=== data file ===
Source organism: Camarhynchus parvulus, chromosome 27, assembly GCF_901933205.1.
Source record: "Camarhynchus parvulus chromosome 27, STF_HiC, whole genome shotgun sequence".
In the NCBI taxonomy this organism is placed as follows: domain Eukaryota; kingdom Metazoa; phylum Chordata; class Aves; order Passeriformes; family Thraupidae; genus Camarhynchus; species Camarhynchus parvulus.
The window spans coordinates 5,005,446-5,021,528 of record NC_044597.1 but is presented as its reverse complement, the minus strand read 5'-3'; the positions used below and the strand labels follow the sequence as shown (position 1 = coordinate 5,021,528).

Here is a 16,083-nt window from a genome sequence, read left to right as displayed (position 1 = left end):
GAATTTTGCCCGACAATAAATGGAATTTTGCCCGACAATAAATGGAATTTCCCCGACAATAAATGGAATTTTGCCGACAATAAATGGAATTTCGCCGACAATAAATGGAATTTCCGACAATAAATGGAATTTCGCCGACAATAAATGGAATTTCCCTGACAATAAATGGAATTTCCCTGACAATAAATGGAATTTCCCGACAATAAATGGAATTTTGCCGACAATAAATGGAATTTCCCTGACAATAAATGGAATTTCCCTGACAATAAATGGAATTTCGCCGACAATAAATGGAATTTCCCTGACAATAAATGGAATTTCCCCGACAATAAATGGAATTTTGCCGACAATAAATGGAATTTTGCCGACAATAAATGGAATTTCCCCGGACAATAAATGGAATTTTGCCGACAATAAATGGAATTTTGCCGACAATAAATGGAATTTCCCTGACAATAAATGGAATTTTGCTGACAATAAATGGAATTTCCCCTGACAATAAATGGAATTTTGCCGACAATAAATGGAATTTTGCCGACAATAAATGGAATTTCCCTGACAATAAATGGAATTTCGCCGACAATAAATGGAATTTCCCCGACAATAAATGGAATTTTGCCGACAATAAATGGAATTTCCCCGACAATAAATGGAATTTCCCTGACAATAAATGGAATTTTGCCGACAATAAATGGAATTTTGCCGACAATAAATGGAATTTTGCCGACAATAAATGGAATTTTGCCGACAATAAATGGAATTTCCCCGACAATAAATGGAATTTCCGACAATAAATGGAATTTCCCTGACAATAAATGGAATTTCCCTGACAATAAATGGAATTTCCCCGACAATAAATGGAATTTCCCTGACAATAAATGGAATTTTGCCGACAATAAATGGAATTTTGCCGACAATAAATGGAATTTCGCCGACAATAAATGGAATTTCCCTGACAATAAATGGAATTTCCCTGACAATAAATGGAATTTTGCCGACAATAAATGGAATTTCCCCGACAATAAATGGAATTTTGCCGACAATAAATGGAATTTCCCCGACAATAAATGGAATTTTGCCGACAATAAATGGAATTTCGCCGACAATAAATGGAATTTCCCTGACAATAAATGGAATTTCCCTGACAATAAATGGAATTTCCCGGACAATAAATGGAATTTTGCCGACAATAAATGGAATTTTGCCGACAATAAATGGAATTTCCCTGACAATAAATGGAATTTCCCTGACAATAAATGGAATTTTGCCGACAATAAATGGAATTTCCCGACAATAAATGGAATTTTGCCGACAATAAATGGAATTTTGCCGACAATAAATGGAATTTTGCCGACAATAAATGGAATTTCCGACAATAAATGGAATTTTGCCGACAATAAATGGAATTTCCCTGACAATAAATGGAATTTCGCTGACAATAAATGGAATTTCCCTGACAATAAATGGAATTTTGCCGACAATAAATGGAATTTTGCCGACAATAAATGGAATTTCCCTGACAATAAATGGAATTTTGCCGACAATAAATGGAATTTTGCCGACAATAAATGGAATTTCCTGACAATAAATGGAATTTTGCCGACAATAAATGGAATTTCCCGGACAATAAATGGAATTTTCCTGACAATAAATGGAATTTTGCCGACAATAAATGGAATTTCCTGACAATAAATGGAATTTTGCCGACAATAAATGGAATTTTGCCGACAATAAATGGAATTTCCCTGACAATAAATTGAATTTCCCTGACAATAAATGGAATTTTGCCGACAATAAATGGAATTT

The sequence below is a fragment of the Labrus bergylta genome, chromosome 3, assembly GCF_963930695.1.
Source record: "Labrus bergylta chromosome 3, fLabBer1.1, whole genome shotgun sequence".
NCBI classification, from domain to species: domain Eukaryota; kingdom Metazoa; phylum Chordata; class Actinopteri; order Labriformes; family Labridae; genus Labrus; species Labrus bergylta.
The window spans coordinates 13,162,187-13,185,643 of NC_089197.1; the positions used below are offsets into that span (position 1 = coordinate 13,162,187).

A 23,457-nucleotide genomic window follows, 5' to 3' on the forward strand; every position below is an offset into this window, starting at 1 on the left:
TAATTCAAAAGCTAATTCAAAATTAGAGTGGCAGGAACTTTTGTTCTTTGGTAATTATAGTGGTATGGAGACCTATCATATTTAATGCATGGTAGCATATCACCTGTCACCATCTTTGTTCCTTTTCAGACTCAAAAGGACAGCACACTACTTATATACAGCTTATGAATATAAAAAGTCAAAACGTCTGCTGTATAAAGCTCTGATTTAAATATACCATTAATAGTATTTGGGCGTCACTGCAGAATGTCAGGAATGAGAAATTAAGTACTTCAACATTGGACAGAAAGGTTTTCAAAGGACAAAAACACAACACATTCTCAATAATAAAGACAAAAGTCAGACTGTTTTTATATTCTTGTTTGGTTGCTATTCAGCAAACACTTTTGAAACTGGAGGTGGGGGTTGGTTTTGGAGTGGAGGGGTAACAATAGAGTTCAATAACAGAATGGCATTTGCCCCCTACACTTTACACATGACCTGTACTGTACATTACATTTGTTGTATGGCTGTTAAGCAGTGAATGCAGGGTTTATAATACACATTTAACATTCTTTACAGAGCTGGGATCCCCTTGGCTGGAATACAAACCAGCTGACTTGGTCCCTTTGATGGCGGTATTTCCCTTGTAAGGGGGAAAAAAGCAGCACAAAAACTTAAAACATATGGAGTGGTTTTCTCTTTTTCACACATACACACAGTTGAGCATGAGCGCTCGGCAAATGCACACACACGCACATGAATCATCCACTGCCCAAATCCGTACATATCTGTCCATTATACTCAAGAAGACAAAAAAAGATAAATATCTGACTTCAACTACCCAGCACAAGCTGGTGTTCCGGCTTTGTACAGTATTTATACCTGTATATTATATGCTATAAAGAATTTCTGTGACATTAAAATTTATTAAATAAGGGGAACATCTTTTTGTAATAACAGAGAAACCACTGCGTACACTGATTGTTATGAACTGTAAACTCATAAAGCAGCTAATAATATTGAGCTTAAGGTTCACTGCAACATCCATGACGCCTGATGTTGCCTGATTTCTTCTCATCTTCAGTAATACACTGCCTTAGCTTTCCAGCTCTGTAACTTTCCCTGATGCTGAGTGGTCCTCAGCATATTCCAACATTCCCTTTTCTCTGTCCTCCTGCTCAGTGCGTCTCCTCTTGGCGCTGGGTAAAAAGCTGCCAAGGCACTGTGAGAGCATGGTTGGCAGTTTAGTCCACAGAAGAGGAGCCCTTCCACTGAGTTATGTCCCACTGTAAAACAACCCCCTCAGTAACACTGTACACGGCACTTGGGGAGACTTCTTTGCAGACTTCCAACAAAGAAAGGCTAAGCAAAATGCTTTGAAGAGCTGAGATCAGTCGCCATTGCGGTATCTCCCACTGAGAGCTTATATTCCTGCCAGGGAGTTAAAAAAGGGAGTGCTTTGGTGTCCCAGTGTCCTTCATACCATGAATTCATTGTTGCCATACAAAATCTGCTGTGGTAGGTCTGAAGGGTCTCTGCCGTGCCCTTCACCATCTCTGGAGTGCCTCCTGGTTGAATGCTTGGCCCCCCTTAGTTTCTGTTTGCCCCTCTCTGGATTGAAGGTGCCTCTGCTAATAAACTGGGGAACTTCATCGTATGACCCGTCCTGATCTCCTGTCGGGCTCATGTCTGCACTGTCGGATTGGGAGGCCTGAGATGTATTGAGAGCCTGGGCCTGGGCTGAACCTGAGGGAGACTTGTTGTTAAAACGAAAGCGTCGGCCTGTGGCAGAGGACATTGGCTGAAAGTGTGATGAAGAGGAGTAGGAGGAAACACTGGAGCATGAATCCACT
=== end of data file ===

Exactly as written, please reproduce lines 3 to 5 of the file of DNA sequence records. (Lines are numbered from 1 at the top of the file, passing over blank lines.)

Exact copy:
In the NCBI taxonomy this organism is placed as follows: domain Eukaryota; kingdom Metazoa; phylum Chordata; class Aves; order Passeriformes; family Thraupidae; genus Camarhynchus; species Camarhynchus parvulus.
The window spans coordinates 5,005,446-5,021,528 of record NC_044597.1 but is presented as its reverse complement, the minus strand read 5'-3'; the positions used below and the strand labels follow the sequence as shown (position 1 = coordinate 5,021,528).

Here is a 16,083-nt window from a genome sequence, read left to right as displayed (position 1 = left end):